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Located west of Hendersonville is the Town of Laurel Park which rises to an elevation of 2,000 feet. Laurel Park was incorporated in 1925. Laurel Park is a premier residential, retirement and vacation area featuring spectacular views of the mountains and valleys below.
One of the most popular attractions is Jump Off Rock, a scenic overlook at the end of Laurel Park that offers a panoramic view of the Blue Ridge Mountains and Pisgah National Forest. Jump Off Rock is named for a 300 year old Cherokee legend that when a young maiden heard that her lover had been killed in battle, she jumped off the cliff.
With a population of over 2200, the vision of the town is to preserve and enhance its unique quality of like making it the residential and small business community of choice in Western North Carolina.
The incorporated town of Mills River is a Town of some 6,622 persons, is the largest town in the county, located in western Henderson County near Etowah and Fletcher. There is a 5-lane highway that splits the Town in two, making easy access to a major interstate and a regional airport, and Mills River is one of the fastest growing areas in Western North Carolina. It is our desire to maintain the balance of our community, to protect our natural, historical and cultural resources and manage the growth of Mills River.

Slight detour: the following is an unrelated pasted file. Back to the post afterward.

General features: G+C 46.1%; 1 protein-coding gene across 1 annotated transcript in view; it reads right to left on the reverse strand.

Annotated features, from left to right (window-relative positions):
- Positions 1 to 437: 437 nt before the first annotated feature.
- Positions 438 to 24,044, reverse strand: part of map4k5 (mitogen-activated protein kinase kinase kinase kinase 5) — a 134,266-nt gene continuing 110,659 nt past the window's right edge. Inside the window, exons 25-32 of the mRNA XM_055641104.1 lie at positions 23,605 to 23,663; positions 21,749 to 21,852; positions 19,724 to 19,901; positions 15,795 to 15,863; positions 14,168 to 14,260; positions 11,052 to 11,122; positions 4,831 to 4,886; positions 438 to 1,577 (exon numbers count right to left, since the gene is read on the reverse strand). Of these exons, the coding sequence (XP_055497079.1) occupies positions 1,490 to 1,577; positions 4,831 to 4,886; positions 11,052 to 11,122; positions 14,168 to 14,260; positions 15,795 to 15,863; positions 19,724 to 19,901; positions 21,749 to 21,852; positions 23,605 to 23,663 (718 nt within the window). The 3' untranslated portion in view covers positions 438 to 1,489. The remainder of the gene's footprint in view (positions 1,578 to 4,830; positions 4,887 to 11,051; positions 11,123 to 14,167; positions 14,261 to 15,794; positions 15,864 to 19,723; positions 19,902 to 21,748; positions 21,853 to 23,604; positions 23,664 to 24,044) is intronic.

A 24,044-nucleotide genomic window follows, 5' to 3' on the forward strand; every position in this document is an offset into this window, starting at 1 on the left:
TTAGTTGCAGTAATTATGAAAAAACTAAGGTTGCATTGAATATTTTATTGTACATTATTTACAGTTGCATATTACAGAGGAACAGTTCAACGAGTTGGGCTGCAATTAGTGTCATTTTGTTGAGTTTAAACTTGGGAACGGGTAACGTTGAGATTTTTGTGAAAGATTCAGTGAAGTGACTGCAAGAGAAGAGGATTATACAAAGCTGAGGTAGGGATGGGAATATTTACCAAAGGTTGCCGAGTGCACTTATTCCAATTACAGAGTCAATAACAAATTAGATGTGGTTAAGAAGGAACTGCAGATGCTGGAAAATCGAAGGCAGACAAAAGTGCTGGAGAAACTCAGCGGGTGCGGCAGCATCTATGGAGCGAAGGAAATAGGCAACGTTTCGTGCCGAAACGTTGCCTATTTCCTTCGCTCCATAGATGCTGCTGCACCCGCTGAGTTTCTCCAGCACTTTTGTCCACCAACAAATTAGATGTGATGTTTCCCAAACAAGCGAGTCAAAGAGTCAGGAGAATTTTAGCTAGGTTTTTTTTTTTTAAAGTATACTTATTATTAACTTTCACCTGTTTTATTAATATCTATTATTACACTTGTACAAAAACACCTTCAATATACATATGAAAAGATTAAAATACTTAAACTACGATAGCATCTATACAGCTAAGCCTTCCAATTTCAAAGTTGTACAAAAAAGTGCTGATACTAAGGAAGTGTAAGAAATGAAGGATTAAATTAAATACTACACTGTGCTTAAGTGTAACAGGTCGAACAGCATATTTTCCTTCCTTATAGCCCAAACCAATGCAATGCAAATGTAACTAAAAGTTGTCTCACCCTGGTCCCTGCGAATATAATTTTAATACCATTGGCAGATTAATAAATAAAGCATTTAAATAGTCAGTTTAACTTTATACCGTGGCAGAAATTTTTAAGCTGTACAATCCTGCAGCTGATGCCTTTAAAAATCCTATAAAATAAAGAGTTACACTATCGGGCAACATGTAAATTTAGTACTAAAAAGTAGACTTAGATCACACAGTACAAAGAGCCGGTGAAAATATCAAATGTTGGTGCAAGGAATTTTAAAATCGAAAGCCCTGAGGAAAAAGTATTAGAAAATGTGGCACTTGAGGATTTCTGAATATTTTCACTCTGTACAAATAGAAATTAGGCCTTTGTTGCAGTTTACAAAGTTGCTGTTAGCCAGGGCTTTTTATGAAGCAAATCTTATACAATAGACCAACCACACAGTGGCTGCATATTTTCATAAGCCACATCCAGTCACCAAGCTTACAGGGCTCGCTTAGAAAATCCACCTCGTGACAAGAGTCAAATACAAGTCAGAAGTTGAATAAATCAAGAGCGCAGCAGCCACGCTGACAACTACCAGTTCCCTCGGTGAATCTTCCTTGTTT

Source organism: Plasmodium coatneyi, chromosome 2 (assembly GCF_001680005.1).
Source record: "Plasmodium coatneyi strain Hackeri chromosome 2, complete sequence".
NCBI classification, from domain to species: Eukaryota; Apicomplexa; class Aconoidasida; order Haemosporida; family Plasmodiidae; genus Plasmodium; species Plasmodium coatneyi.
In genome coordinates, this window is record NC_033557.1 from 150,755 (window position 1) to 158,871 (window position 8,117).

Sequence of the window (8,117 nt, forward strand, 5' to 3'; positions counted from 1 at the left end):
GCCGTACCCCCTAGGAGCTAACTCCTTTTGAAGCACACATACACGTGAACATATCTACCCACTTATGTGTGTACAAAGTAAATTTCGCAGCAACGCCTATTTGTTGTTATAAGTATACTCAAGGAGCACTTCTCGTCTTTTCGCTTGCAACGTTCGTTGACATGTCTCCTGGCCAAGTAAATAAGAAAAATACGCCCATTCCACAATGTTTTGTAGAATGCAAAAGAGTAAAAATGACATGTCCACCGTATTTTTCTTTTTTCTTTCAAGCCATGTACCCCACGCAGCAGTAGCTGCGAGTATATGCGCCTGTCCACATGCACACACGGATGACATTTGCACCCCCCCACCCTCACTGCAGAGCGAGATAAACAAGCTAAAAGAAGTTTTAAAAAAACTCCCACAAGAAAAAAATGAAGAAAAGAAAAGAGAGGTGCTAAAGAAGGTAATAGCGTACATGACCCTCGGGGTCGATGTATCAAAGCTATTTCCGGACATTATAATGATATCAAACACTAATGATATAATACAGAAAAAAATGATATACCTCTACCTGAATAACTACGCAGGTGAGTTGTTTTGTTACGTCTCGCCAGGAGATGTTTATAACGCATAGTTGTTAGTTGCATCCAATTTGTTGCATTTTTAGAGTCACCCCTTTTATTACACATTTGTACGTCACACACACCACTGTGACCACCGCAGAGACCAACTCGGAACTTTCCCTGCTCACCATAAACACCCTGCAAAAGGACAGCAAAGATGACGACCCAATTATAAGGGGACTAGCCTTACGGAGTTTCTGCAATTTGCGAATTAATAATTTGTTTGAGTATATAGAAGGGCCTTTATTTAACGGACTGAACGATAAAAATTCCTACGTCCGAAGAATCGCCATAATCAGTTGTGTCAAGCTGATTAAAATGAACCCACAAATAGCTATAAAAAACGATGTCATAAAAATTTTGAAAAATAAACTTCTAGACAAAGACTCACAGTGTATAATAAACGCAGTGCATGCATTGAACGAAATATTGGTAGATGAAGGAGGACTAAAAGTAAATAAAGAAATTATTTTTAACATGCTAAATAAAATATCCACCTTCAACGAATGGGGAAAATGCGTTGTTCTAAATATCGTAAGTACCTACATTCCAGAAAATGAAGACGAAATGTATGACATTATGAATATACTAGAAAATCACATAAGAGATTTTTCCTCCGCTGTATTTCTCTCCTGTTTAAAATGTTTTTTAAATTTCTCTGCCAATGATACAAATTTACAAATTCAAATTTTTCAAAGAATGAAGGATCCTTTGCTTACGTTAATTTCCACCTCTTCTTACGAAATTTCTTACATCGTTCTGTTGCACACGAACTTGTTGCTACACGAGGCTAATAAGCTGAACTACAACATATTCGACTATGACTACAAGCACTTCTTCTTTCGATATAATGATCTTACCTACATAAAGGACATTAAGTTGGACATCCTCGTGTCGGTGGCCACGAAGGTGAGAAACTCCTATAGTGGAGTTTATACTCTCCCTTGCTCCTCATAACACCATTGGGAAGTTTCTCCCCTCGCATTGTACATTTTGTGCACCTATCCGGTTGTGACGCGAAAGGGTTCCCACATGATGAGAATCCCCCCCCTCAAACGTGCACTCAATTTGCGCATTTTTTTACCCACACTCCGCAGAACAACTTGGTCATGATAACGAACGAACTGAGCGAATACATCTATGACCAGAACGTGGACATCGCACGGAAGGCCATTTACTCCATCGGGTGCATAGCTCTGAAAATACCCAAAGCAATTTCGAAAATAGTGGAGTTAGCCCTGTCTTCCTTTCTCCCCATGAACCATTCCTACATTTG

|Mills River is among the oldest communities in Henderson County with its first landholder receiving a deed from the State of North Carolina in 1787. Mills River was considered the seat of public education in Henderson County, and was once a thriving agricultural community, often called the “fertile crescent”.|
|Many families living here today are direct descendants of the early settlers of the Mills River area and Henderson County. Many continue to own land that has been in their families since the 1700’s. Jesse Rickman, William Mills, and other early settlers fought in the Revolutionary War.|
Mills River incorporated in 2003 in order to have more control over development by preserving the town’s farmland, homes and businesses. Since then, the town has implemented regulations for developers to control how the land is divided and zoned.